Thomas Edison and Henry Ford: The original American road-trippers
Author Jeff Guinn of Fort Worth, Texas, has written acclaimed biographies about some really bad dudes: Charles Manson, Jim Jones and Clyde Barrow. And, oh yeah, the guys at the O.K. Corral.
To be fair, Guinn is also the author of “The Autobiography of Santa Claus,” which launched his career in book writing in 1994.
His 22nd book, “The Vagabonds: The Story of Henry Ford and Thomas Edison’s Ten-Year Road Trip,” takes a deep dive into the lives of a pair of men who made invaluable contributions to American life.
Without Edison, the inventor of the light bulb, night baseball games would not exist, and without Ford, chances are you wouldn’t have a car to get you there. He introduced the Model T, which spearheaded America’s car revolution.
(On a 1918 trip through Pennsylvania, they traversed the old Lincoln Highway — Route 30 — and camped at what is now the site of Westmoreland Mall. They also stayed at the Summit Inn along the National Pike, now Route 40, in Fayette County.)
Snakes and gators
On their first trip, they invited naturalist John Burroughs to come along as a high-profile tour guide. Edison wanted Ford and Burroughs to travel to a place he loved — Florida — but not just Florida.
He wanted them to journey to the heart of the Everglades on what promised to be and what became a swamp voyage they’d never forget, with America reading about it and watching it in newsreels, as a kind of prehistoric version of Entertainment Tonight.
Neither seemed to care that, at the time, the Everglades, in Guinn’s words, was “a big scary mess.” Roads cutting through the middle of Florida permitting transport from East to West did not exist. And those that did exist were labeled “wish-to-God roads,” full of mud and rocks and things that cry out in the night.
The next year, Ford and Edison added another companion — tire-maker Harvey Firestone — giving the four a new name: the Vagabonds. The trips continued until 1925, when Edison and Ford concluded that being “stars” had reduced a once-pleasurable pursuit from passion to pain. The suddenly famous pair had reached a point where once-solitary getaways became like a tour by the Rolling Stones, with only themselves to blame.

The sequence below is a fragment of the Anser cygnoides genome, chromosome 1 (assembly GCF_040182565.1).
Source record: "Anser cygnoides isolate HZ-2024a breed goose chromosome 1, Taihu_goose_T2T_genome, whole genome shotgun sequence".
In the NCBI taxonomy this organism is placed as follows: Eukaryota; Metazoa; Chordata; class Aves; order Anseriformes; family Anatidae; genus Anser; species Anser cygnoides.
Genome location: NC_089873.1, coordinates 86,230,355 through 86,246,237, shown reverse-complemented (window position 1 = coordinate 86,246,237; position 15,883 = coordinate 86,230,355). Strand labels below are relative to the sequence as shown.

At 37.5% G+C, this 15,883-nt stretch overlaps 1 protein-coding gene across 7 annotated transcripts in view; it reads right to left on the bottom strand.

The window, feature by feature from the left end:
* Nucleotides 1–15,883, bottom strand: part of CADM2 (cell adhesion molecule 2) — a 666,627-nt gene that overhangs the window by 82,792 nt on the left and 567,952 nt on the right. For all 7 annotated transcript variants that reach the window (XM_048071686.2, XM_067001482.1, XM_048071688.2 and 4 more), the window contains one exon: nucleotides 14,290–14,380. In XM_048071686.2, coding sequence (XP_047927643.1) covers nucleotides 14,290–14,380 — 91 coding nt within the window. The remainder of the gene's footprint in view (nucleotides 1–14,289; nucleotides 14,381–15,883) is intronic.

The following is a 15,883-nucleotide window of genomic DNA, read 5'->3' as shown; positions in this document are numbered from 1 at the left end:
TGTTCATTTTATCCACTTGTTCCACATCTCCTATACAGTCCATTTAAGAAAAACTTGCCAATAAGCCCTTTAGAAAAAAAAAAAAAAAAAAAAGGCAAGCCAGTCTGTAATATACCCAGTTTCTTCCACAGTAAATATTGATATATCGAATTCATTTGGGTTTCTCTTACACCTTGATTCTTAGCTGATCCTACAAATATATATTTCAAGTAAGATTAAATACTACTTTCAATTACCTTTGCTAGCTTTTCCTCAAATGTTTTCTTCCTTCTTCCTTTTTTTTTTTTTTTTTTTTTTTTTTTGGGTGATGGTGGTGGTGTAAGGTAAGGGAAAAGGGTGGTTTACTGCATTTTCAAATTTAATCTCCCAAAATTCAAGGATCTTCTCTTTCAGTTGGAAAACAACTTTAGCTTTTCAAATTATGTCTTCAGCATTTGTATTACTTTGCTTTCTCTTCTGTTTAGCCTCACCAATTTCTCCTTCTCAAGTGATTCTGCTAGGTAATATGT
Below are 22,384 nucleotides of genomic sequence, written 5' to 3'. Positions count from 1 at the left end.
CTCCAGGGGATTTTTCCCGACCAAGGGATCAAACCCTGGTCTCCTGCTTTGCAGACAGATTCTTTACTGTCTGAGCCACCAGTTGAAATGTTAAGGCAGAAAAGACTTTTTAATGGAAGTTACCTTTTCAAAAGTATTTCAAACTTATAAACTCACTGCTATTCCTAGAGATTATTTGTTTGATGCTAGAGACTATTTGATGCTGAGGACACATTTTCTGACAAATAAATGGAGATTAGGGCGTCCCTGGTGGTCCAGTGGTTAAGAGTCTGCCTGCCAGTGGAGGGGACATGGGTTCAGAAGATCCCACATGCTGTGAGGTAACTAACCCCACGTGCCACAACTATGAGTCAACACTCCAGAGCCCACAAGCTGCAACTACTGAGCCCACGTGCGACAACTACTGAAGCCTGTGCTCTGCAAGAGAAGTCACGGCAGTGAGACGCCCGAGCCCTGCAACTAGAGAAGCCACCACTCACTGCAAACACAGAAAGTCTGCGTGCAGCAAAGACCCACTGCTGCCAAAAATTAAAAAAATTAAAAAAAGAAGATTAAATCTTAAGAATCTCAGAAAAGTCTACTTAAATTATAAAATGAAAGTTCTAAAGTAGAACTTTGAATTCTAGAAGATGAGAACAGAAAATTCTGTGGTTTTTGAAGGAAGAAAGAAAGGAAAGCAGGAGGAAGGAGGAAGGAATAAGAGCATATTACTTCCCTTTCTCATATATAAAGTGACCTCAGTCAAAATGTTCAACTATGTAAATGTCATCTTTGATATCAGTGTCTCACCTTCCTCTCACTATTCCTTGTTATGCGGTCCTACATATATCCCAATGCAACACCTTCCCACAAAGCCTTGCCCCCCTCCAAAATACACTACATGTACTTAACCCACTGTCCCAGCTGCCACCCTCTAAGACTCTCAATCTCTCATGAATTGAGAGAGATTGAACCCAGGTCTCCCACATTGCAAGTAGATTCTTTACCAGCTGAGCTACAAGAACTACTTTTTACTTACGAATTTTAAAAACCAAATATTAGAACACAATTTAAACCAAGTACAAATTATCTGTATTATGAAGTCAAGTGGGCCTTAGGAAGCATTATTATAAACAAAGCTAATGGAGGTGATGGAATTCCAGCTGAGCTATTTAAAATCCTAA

During their decade of joy and wonder, the Vagabonds traveled from the Everglades to the Adirondacks, from the Catskills to the Smoky Mountains. Despite journeys that lasted only a few weeks, they “sparked endless speculation about where,” Guinn says, “they might venture next.”
As with many good books, “The Vagabonds” is fun, serving as a chronicle of the trips and the eccentricity of the men who made them memorable.
Most famous Americans
“In America, in 1914,” Guinn says in an interview, “when they’re going to make their first trip, there are very few celebrities that everybody knows. It’s mostly politicians or military guys.
“In all of America at this point, even more than politicians, and generals, the two most famous Americans are Henry Ford and Thomas Edison.”
Edison also invented the kinetoscope and the flexible film roll, compelling “people to believe that he invented the movies. He did not,” Guinn says.
“But he invented the middle steps that let movies be shown to a wider audience, from one little pinhole that only one person could look through. Transportation. Before the advent of the popular car, besides railroads, the average American never traveled more than 12 miles from home, because that’s how far a horse and wagon could go to and from in one day.”
Get in and go
“Suddenly, you have the ability to get out. You’ve got the money to do things when you go out. You’ve got music in your home if you want it. You’ve got light, so you can read into the night. You don’t have to blow out the candle when it gets dark,” Guinn says. “And suddenly, movies are there. So, obviously, everything they do is going to be fascinating to the public — and why not?”
Ford, for one, gave birth to a moment in American history when, Guinn says, “a few brave pioneers are beginning to think, ‘You know, we can get in cars and go long distances.’ ”
There is, however, a problem. “Ninty percent of the roads in America” — and not just the Everglades — are “wish-to-God roads, as in you wish to God you weren’t driving over mud and sharp rocks. And here come the two most famous men in America, along with their famous friends. They go on these trips for the fun of it. They love them. And they enjoy one another’s company. Their road trips make them the very first Americans who are prominently using cars to get out and see the country.”
The wave moves on
It even reached the point where Americans began to wonder at the start of each summer: Where are those guys going to go next?
But alas, the novelty lasted only a decade. By 1924, radio had widened the celebrity net to include athletes — baseball players in particular. Ty Cobb. Babe Ruth.
Silent movie stars began to shine as celebrities, as did the notion of road trips: In 1924, Rand McNally came out with the first national road map, throwing gasoline on the fire of the average American’s dream to get behind the wheel and take a trip.
President Calvin Coolidge did his part, convening a study to explore an expansion of national parks. As Guinn says, by 1925, it was “no longer unique that anybody, even famous people, were taking a road trip. Soon, the road trips that Americans care about are their own, not somebody else’s, not Edison’s or Ford’s.”
Sure, they threw the pass, but millions of Americans took the ball and ran with it, leaving behind the pair who’d launched the trend,.
As the author says, “Like anybody at the beginning of a huge cultural wave, at a certain point, the wave moves on.”